A history of the apprentice

A history of the apprentice



What do these pictures have in common?

They both show apprentices at work … more than 450 years apart!

Apprenticeships have been in the news recently, with widespread debate about the government’s target of 3 million apprenticeships by 2020 and the start of the Apprenticeship Levy next April.

But the apprenticeship system is not new by any means. The history of apprenticeships in England goes back to the Middle Ages, when young men (and young women in some trades, such as seamstress, cordwainer, baker or stationer) were ‘indentured’ for seven years to a master craftsman who not only taught them his trade but accommodated them in his household – usually as a servant – and had parental rights over them.

The first national apprenticeship system of training was introduced in 1563 by the Statute of Artificers (also referred to as the Statute of Apprentices), which set out the law relating to all trades and crafts, including apprenticeships. No one could practise a trade or craft in England without serving at least seven years’ apprenticeship. In Coventry, those completing seven-year apprenticeships with stuff (any manufactured material) merchants were entitled to become freemen of the city.

Apprenticeships back then

  • An apprentice was not allowed to marry or start a household.
  • A young person aged 12-20 could not refuse to become an apprentice if a householder of sufficient means demanded it, unless they were already apprenticed elsewhere.
  • There were some bad masters – but if you left without another position to go to, you were considered a vagrant and could be imprisoned for up to 21 days, unless someone vouched for your reason for leaving. After that, you were whipped out of town as a vagabond.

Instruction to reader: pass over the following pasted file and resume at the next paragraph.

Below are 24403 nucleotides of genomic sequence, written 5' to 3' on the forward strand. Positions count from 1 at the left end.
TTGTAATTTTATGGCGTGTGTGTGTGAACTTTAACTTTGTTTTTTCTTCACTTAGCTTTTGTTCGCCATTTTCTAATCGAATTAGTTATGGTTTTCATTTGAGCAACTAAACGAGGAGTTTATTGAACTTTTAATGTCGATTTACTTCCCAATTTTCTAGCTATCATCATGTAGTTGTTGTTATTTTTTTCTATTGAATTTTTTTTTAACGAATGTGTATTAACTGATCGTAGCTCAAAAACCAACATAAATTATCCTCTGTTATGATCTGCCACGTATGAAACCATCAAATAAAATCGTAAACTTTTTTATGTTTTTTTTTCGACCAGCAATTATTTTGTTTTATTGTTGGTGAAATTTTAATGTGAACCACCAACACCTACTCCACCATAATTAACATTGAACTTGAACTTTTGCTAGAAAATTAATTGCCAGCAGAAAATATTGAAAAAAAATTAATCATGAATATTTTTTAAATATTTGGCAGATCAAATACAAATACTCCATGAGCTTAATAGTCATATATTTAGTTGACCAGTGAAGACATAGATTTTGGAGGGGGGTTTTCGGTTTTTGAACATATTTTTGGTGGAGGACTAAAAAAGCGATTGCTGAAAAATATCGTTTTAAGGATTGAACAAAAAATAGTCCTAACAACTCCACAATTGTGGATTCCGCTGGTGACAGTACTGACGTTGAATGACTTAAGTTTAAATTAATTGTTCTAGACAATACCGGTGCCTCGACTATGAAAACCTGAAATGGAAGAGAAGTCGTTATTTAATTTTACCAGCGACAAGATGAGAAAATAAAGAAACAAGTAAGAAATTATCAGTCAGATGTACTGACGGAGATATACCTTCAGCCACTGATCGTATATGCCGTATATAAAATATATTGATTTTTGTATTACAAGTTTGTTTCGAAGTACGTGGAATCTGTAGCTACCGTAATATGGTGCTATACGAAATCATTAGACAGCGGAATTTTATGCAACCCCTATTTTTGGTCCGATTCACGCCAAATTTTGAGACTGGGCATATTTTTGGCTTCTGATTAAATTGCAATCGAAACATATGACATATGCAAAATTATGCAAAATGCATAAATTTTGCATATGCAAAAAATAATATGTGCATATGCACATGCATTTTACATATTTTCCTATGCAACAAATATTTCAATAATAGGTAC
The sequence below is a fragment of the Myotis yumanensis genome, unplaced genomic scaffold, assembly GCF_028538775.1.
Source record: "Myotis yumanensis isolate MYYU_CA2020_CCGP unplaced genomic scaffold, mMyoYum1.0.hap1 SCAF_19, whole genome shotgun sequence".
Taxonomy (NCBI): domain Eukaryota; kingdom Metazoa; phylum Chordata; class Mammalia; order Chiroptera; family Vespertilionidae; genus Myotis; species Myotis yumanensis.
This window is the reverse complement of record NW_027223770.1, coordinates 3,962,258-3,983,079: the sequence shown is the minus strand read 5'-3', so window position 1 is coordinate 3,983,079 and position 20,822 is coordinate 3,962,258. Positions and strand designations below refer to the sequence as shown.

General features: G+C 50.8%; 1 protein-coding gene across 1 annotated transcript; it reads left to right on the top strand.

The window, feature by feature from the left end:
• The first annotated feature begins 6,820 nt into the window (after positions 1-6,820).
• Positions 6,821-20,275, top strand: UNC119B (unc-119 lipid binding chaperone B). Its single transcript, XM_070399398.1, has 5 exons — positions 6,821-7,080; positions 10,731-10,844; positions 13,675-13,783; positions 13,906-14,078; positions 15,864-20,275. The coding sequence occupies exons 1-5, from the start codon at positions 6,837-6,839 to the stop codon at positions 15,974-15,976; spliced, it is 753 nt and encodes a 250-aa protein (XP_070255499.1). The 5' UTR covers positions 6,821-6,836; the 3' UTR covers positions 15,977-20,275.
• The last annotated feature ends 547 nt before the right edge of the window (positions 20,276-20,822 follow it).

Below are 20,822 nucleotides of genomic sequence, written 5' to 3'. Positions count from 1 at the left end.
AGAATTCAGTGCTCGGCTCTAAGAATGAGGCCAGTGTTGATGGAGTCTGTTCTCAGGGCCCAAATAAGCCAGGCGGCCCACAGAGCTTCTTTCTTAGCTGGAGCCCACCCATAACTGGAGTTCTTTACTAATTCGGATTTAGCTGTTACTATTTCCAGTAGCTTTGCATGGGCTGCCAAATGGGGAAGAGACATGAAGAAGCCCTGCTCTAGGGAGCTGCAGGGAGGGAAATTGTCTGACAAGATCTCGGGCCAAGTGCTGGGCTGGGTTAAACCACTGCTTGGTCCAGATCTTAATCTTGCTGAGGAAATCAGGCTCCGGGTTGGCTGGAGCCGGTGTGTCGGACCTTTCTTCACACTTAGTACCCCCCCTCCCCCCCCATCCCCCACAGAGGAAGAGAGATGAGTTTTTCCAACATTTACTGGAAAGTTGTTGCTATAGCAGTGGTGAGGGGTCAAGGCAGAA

• By the late nineteenth century, apprenticeships had spread from traditional trades to emerging sectors such as engineering and shipbuilding.
  • During the 1960s and 70s, there were levy-funded apprenticeship programmes through industrial training boards, but no major reforms. Employers criticised the system as being too focused on time served, too restrictive and not meeting the needs of industry.
  • In 1994, Modern Apprenticeships were introduced in response to government concerns about skills shortages, with an emphasis on qualifications rather than the length of time served. The programme evolved under various different names over the next 10 years, with national frameworks introduced in the early 21st century to set minimum standards for each apprenticeship.
  • In 2004 the upper age limit of 25 was removed and pre-apprenticeships were introduced for people not ready to enter a full apprenticeship. Young Apprenticeships were also introduced for 14-16 year olds still in school.

Apprenticeships today

Higher Apprenticeships (equivalent to foundation degrees or above) were introduced in 2010 at the same time Young Apprenticeships were ended.  March 2015 saw the introduction of Degree Apprenticeships, which differ from Higher Apprenticeships as they involve a degree as an integral part of the apprenticeship. Employers are involved in setting standards to replace the previous frameworks, to make sure they are relevant for the skills needed by industry.

Today, an apprenticeship must be a job in a skilled occupation which:

  • requires substantial and sustained training, lasting at least 12 months and including at least 20% off-the-job training (though this can be in-house)
  • develops transferable skills, including English and Maths, to progress careers
  • leads to full competency and capability in an occupation, achieving an apprenticeship standard
  • trains the apprentice to the level required for a professional qualification

Only training programmes which conform to these criteria can now be called apprenticeships.

Uni@Work offers Higher and Degree Apprenticeships delivered in the workplace and tailored to the business needs of individual employers. We also provide advice on the Apprenticeship Levy. For more information, please see the Uni@Work website.